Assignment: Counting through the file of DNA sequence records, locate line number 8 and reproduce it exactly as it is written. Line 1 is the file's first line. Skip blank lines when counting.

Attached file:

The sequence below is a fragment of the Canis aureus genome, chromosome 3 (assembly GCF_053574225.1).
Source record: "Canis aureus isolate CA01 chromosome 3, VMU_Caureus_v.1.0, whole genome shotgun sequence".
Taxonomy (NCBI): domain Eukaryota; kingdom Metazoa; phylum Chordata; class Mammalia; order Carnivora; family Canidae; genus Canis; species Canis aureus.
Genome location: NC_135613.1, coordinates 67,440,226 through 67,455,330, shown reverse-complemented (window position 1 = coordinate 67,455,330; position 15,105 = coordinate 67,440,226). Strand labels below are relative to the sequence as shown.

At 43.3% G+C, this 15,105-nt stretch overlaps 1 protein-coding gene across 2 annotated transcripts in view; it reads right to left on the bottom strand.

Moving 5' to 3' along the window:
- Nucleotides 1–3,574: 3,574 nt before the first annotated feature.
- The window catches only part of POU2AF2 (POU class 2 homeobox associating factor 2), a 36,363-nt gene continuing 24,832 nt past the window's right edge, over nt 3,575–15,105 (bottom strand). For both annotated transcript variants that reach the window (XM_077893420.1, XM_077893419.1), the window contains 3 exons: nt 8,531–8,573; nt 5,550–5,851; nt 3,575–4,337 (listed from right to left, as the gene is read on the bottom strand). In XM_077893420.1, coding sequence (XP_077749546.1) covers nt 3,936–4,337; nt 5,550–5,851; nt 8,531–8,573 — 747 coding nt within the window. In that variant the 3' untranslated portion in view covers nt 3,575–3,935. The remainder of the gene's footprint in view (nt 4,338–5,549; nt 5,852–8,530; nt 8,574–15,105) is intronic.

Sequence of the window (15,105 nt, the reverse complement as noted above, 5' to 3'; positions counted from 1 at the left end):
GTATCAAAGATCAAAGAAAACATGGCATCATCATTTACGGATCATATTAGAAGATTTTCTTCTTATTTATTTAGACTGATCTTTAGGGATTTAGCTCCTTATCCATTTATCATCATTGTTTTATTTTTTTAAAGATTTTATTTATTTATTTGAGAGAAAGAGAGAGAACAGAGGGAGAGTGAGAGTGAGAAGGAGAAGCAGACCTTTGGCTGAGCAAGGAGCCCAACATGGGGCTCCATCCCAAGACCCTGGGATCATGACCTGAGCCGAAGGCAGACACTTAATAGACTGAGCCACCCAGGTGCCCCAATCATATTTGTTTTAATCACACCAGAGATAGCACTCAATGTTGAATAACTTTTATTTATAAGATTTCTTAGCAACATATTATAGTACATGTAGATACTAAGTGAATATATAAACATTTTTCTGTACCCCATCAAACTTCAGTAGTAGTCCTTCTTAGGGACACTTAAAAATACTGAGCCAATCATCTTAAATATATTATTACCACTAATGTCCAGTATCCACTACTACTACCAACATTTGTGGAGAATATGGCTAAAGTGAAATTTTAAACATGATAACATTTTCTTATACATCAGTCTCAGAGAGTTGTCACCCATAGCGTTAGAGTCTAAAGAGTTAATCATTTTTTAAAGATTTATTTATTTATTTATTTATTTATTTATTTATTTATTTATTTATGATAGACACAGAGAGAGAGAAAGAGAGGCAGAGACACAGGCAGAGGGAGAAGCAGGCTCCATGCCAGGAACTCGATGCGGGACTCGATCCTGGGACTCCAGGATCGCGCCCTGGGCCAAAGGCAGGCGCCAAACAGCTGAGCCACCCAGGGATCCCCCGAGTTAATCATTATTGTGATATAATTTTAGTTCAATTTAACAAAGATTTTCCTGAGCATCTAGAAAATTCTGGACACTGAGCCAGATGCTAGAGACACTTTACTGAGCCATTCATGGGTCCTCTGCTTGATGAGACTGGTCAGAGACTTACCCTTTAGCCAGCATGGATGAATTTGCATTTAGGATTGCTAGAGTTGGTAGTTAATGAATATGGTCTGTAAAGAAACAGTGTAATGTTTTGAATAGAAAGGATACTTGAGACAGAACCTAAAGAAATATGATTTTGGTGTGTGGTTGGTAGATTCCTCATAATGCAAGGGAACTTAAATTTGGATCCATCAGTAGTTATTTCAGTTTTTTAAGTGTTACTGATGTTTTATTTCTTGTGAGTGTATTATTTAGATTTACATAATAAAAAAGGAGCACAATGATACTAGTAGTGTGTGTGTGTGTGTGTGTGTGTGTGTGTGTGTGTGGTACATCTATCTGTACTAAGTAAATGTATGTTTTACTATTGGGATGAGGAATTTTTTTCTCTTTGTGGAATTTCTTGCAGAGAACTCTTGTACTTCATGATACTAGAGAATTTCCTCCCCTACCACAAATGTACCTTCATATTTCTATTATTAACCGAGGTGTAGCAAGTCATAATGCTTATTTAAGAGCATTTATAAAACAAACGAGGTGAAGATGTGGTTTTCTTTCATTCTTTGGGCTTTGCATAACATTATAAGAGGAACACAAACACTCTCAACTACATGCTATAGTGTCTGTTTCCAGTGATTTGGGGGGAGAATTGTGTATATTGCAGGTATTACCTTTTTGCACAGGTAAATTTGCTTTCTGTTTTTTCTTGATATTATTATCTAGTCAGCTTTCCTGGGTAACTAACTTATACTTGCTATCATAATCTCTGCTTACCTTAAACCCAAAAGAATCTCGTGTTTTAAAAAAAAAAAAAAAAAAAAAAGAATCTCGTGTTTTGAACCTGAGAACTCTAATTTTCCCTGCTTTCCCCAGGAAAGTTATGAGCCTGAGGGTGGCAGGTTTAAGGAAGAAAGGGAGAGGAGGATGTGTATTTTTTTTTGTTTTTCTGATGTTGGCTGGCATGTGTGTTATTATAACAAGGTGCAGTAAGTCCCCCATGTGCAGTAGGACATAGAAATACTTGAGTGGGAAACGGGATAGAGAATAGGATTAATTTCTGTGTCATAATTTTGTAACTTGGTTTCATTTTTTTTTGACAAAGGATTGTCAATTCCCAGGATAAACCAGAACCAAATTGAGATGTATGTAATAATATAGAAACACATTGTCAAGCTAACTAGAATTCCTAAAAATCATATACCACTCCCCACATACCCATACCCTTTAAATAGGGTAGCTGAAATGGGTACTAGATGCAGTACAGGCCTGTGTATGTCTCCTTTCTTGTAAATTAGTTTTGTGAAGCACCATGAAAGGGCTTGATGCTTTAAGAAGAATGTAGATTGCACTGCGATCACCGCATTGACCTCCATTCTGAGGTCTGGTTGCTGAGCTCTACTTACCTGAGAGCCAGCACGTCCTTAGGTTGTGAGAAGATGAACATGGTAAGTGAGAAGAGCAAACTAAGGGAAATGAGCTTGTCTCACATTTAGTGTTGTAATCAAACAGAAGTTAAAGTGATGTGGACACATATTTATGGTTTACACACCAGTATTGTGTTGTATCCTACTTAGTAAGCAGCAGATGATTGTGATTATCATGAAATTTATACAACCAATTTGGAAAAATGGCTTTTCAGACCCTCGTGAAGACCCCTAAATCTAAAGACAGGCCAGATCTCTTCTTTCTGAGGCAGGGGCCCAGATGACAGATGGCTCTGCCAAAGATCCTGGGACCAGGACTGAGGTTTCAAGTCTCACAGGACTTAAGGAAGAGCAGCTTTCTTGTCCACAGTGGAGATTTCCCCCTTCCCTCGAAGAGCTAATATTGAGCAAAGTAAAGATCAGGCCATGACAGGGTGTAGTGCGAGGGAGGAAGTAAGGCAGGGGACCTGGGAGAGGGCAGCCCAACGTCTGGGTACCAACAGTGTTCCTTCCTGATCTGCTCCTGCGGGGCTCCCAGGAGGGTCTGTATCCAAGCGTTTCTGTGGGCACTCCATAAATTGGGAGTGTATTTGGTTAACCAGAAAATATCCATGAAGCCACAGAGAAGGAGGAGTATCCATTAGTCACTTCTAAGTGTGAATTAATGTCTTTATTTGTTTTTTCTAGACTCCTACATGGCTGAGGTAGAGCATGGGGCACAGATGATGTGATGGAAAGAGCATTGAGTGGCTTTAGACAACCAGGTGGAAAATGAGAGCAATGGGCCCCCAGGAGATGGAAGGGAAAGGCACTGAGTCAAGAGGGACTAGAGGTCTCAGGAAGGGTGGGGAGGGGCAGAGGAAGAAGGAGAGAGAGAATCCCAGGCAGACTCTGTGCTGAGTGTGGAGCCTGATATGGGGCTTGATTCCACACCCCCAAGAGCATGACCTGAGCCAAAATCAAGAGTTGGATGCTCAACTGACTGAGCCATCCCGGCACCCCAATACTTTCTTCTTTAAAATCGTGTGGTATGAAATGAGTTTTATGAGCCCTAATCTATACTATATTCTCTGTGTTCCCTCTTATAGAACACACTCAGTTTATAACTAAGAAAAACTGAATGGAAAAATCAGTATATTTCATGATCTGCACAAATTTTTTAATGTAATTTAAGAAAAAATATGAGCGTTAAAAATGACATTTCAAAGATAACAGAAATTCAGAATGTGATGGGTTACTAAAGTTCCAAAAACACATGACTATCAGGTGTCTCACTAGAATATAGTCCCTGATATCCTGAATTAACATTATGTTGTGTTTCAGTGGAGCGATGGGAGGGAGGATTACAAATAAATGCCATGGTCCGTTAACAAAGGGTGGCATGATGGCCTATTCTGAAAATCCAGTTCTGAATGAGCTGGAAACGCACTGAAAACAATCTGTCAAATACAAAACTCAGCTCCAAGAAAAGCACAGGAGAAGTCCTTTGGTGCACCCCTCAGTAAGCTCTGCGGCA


- The window catches only part of POU2AF2 (POU class 2 homeobox associating factor 2), a 36,363-nt gene continuing 24,832 nt past the window's right edge, over nt 3,575–15,105 (bottom strand). For both annotated transcript variants that reach the window (XM_077893420.1, XM_077893419.1), the window contains 3 exons: nt 8,531–8,573; nt 5,550–5,851; nt 3,575–4,337 (listed from right to left, as the gene is read on the bottom strand). In XM_077893420.1, coding sequence (XP_077749546.1) covers nt 3,936–4,337; nt 5,550–5,851; nt 8,531–8,573 — 747 coding nt within the window. In that variant the 3' untranslated portion in view covers nt 3,575–3,935. The remainder of the gene's footprint in view (nt 4,338–5,549; nt 5,852–8,530; nt 8,574–15,105) is intronic.